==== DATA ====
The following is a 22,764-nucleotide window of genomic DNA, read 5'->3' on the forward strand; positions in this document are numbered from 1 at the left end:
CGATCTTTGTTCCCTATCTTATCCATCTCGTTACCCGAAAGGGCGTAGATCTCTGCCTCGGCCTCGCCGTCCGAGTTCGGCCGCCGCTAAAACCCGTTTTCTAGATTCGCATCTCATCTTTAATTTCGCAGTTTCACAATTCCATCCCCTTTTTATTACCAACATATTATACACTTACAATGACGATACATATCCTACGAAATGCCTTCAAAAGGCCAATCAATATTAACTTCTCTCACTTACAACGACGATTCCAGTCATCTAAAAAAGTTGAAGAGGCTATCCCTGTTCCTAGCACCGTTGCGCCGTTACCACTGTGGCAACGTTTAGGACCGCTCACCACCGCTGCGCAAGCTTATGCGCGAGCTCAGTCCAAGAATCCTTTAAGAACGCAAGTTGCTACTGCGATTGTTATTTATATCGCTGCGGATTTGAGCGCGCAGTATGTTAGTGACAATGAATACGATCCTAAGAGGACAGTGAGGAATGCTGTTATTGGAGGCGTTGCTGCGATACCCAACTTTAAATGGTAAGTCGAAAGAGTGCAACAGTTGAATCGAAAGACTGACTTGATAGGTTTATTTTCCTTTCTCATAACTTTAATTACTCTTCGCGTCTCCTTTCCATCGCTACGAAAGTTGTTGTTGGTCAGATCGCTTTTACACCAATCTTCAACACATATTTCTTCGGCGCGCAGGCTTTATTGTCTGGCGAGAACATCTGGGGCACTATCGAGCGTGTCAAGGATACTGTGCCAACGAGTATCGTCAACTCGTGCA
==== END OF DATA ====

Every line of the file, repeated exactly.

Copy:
The following is a 22,764-nucleotide window of genomic DNA, read 5'->3' on the forward strand; positions in this document are numbered from 1 at the left end:
CGATCTTTGTTCCCTATCTTATCCATCTCGTTACCCGAAAGGGCGTAGATCTCTGCCTCGGCCTCGCCGTCCGAGTTCGGCCGCCGCTAAAACCCGTTTTCTAGATTCGCATCTCATCTTTAATTTCGCAGTTTCACAATTCCATCCCCTTTTTATTACCAACATATTATACACTTACAATGACGATACATATCCTACGAAATGCCTTCAAAAGGCCAATCAATATTAACTTCTCTCACTTACAACGACGATTCCAGTCATCTAAAAAAGTTGAAGAGGCTATCCCTGTTCCTAGCACCGTTGCGCCGTTACCACTGTGGCAACGTTTAGGACCGCTCACCACCGCTGCGCAAGCTTATGCGCGAGCTCAGTCCAAGAATCCTTTAAGAACGCAAGTTGCTACTGCGATTGTTATTTATATCGCTGCGGATTTGAGCGCGCAGTATGTTAGTGACAATGAATACGATCCTAAGAGGACAGTGAGGAATGCTGTTATTGGAGGCGTTGCTGCGATACCCAACTTTAAATGGTAAGTCGAAAGAGTGCAACAGTTGAATCGAAAGACTGACTTGATAGGTTTATTTTCCTTTCTCATAACTTTAATTACTCTTCGCGTCTCCTTTCCATCGCTACGAAAGTTGTTGTTGGTCAGATCGCTTTTACACCAATCTTCAACACATATTTCTTCGGCGCGCAGGCTTTATTGTCTGGCGAGAACATCTGGGGCACTATCGAGCGTGTCAAGGATACTGTGCCAACGAGTATCGTCAACTCGTGCA